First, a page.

Recommended for ages 14+
Bex is in a constant state of readiness. She just knows the Big Thing is coming – worldwide crisis, breakdown of society, whatever you want to call it – it’s coming, and she’s going to be ready. She trains, she preps, she plans. She’s the only one in her family that seems to have her eyes open, after all. Until her older brother Mark discovers Clearview, a new group that seems to take survival as seriously as she does. She’s not sure how she feels about a stationery place, at first; she feels like she’d do best on the move, in a smaller group, but she’s drawn in by the group, who seem to welcome her. They don’t appear to be like most survivalist camps – they don’t have a problem with Black members, for starters, and no one seems to care that she doesn’t look like most girls should – at least, according to what her mother thinks a girl should look like.
Bex is training and working at her uncle’s gas station when she meets Lucy – Lucy, who doesn’t have a problem holding her hand in public or with kissing another girl. While Bex lets herself get lost in Lucy, her brother, Mark, is falling in with some more extreme members at Clearview. He’s becoming more hostile and more secretive. Bex knows she should say something, but she’s used to her parents choosing Mark over her. There will come a time where Bex has to draw the line, though: can she save herself, even if it comes at the cost of her family?
Radical is a different kind of novel on several levels. Bex is a brilliant, breakout character, for starters. She’s a butch lesbian, a character we don’t normally see in LGBTQ YA fiction. She’s comfortable with herself, and frustrated with the discomfort of everyone around her: most notably, her mother, who constantly compares her to her more feminine, average teen cousin. Her father shares some of Bex’s survivalist interests, but treads between loving Bex for who she is and trying to smooth things between Bex and her mother; sadly, both parents fail her where their son is concerned. Her Uncle Skip is a strong supporting character and is the parental figure Bex needs: concerned and loving, he knows to give Bex her space while communicating his concerns about Clearview.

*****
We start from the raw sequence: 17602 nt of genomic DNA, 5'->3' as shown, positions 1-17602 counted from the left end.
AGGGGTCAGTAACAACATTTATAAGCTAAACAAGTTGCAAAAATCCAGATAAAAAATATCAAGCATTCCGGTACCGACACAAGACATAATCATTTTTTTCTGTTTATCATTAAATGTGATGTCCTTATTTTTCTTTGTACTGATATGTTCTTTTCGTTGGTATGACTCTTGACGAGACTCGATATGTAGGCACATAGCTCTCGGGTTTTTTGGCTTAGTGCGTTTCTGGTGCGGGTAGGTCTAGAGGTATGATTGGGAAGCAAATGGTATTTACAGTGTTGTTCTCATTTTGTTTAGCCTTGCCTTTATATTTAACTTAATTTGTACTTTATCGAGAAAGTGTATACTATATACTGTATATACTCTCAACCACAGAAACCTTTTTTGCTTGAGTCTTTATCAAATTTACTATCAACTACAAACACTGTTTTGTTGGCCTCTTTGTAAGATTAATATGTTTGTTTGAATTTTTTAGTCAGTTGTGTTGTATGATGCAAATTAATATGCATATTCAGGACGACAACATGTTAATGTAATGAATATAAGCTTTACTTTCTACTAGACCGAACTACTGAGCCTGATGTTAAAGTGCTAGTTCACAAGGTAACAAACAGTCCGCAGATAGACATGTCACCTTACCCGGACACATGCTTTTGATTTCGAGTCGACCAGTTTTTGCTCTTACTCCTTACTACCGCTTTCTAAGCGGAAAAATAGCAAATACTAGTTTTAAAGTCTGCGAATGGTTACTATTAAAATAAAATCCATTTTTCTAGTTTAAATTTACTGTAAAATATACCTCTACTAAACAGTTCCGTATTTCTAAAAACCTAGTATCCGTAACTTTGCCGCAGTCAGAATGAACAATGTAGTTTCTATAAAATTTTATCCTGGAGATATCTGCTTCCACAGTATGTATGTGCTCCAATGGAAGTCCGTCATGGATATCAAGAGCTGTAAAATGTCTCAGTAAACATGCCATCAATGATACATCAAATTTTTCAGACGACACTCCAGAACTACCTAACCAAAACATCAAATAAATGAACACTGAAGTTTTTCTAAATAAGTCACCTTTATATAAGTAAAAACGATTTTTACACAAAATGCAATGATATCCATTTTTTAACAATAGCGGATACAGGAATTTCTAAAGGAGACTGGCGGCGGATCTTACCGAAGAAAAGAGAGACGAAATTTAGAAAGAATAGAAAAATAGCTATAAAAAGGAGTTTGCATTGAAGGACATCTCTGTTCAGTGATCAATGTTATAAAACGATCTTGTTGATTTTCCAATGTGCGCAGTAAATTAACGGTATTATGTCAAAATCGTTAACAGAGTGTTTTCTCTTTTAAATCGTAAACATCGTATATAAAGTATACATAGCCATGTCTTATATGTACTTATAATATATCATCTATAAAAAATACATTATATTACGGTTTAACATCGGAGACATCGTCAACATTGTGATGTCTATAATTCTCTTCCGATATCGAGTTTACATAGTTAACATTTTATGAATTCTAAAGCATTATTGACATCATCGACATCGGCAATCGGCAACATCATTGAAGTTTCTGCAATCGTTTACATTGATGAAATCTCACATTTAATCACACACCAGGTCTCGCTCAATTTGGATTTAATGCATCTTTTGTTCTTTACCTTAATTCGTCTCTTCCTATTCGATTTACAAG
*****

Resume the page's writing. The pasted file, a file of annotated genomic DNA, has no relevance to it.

The novel has elements of YA romance in it, to be sure, but it’s not a YA romance. It’s a gritty, taut work of realistic fiction that takes readers into the mind of a teenage survivalist who finds herself questioning everything she’s understood to be true: who to trust, what to believe, and whether or not family is forever. Radical is a strong entry into YA fiction and breaks new ground in LGBTQ fiction. Add this to your LGBTQ collections and booktalk this as the breakout work it is.
Author E.M. Kokie’s website has information about all of her books, links to social media, her blog, and an events calendar.